Tropicana Field influenced a misjudgment from Blue Jays right fielder Randal Grichuk, leading to an inside-the-park solo home run for Rays DH Avisaíl García in the bottom of the third inning Tuesday night. Ahead two balls and no strikes against Clayton Richard, García popped up a fastball to shallow right field. García hung his head in disappointment for not hitting the ball well. Grichuk lost the ball in Tropicana Field’s roof. The ball ended up dropping some 30 feet behind him, bouncing all the way to the fence in the right field corner. García came all the way around to score, boosting the Rays’ lead to 2-0. They would go on to win 3-1.
Tropicana Field is frequently the cause of baseball’s stranger plays. Along with players losing track of the baseball in the white roof, fly balls have been known to strike speakers and catwalks. The ground rules for the Rays’ digs are interesting, to say the least.
Though it may be obvious to seasoned baseball fans, it is worth pointing out that García was indeed credited with a home run and Grichuk was not charged with an error.
García also singled and scored in the first inning, finishing 2-for-4 on the evening. The Yankees lost to the Padres 5-4 on Tuesday, so the Rays picked up a game in the standings and are now only one game behind the first-place Yankees in the AL East.
Just one week after Taylor Cole and Felix Peña tossed a combined no-hitter against Seattle, Mariners right-hander Mike Leake worked on his own perfect game through eight innings against the Angels.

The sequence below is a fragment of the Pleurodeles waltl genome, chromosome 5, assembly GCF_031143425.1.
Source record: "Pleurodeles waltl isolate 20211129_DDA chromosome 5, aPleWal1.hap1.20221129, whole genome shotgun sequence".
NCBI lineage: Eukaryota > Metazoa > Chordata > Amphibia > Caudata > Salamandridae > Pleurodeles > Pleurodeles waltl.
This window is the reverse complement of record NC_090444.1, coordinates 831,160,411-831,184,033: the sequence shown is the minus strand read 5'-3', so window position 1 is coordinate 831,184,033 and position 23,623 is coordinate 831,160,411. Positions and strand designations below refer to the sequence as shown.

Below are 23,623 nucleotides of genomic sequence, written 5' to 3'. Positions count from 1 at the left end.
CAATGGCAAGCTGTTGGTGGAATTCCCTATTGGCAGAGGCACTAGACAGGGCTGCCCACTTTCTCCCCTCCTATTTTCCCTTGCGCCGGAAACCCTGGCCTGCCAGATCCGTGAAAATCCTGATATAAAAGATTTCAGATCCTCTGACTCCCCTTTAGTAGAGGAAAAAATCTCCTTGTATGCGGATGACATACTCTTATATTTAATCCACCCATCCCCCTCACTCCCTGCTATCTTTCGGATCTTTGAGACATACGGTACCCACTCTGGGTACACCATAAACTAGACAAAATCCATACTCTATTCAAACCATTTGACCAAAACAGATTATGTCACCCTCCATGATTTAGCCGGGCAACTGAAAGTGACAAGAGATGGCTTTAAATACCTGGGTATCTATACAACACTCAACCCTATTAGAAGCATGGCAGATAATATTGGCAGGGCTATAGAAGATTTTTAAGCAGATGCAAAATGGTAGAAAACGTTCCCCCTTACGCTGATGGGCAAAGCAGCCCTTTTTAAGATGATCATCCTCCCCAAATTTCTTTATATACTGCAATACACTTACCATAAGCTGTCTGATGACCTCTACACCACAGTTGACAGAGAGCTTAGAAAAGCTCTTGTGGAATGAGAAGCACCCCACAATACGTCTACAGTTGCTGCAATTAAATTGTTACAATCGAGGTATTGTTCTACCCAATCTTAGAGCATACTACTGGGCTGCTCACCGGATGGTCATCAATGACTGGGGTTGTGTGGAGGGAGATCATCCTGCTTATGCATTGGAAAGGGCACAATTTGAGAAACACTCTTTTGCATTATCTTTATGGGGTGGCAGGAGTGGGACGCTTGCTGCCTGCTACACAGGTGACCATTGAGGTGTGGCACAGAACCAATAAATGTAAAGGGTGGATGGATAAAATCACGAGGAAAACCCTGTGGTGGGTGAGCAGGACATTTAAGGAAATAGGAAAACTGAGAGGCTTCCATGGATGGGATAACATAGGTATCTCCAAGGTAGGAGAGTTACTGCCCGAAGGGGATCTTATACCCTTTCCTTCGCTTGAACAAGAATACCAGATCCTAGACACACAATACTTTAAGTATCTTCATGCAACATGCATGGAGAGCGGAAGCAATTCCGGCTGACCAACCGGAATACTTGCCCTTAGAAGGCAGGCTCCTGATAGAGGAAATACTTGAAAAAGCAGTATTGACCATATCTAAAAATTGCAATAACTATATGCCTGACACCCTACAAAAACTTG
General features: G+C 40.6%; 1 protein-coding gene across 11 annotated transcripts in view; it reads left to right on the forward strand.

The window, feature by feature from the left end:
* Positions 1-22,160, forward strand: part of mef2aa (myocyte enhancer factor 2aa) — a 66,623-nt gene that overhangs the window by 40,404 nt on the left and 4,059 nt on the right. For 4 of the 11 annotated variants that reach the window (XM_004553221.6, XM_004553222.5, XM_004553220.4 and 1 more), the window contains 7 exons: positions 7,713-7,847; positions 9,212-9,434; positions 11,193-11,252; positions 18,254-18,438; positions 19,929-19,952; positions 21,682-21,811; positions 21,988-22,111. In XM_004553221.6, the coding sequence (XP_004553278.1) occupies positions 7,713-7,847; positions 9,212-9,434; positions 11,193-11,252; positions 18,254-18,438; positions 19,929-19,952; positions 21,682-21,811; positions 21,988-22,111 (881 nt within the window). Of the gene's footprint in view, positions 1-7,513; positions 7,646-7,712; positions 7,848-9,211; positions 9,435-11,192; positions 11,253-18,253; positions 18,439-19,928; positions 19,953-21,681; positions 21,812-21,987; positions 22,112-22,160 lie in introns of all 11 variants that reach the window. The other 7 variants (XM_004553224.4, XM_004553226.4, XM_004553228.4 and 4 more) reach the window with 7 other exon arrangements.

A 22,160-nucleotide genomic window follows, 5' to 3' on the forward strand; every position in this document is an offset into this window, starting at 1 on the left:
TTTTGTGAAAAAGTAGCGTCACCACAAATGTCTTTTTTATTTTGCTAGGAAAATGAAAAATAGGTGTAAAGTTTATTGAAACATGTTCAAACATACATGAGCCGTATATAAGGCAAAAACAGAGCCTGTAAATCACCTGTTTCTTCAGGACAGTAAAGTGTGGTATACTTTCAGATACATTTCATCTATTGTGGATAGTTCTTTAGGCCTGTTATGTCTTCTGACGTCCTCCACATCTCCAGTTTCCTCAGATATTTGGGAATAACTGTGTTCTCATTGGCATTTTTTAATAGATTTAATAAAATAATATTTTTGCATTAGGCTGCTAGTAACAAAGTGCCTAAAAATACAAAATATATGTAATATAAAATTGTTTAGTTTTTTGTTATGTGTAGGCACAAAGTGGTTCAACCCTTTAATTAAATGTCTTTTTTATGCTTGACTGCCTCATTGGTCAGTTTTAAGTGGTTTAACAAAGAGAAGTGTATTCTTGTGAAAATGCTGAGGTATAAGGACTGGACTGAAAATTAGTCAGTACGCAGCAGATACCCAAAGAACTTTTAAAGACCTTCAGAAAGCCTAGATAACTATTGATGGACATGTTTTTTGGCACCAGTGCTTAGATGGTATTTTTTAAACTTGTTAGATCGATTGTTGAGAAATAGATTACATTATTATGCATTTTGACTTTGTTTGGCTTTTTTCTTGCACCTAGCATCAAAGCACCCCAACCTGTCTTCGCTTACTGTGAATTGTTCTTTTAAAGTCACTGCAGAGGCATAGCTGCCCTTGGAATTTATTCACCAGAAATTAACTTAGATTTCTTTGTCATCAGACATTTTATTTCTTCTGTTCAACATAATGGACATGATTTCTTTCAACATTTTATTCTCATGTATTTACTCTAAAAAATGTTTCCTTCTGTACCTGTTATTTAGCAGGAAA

It was an ambitious form of revenge, and one that Leake served up perfectly as he held the Angels scoreless in frame after frame. He sprinkled a handful of strikeouts throughout the first eight innings, catching Matt Thaiss on a called strike three in the third and getting two whiffs — called strikeouts against both Brian Goodwin and Shohei Ohtani — in the fourth.
The Mariners, meanwhile, put up a good fight against the Angels, backing Leake’s attempt with 10 runs — their first double-digit total since a 13-3 rout of the Orioles on June 23. Daniel Vogelbach led things off in the fourth with a three-run homer off of reliever Jaime Barria, then repeated the feat with another three-run shot off Barria in the fifth. Tom Murphy and J.P. Crawford helped pad the lead as well with a two-RBI single and two-RBI double, respectively.
In the ninth, with just three outs remaining, the Angels finally managed to break through. Luis Rengifo worked a 1-1 count against Leake, then returned an 85.3-m.p.h. changeup to right field for a base hit, dismantling the perfecto and the no-hitter in one fell swoop. Leake lost control of the ball following the hit, issuing four straight balls to Kevan Smith in the next at-bat and giving the Angels their first runner in scoring position. Still at a pitch count of just 90, however, he induced the next two outs in quick fashion and polished off the win with a triumphant eight-pitch strikeout against Mike Trout for the first one-hitter (and Maddux) of his career.
Had Leake successfully closed out the perfecto, it would’ve been the first of his decade-long career in the majors and the first the Mariners had seen since Félix Hernández’s perfect game against the Rays in August 2012. For their part, the Angels have yet to be on the losing end of a perfecto. The last time they were shut out in a no-hitter was 1999, at the hands of then-Twins pitcher Eric Milton.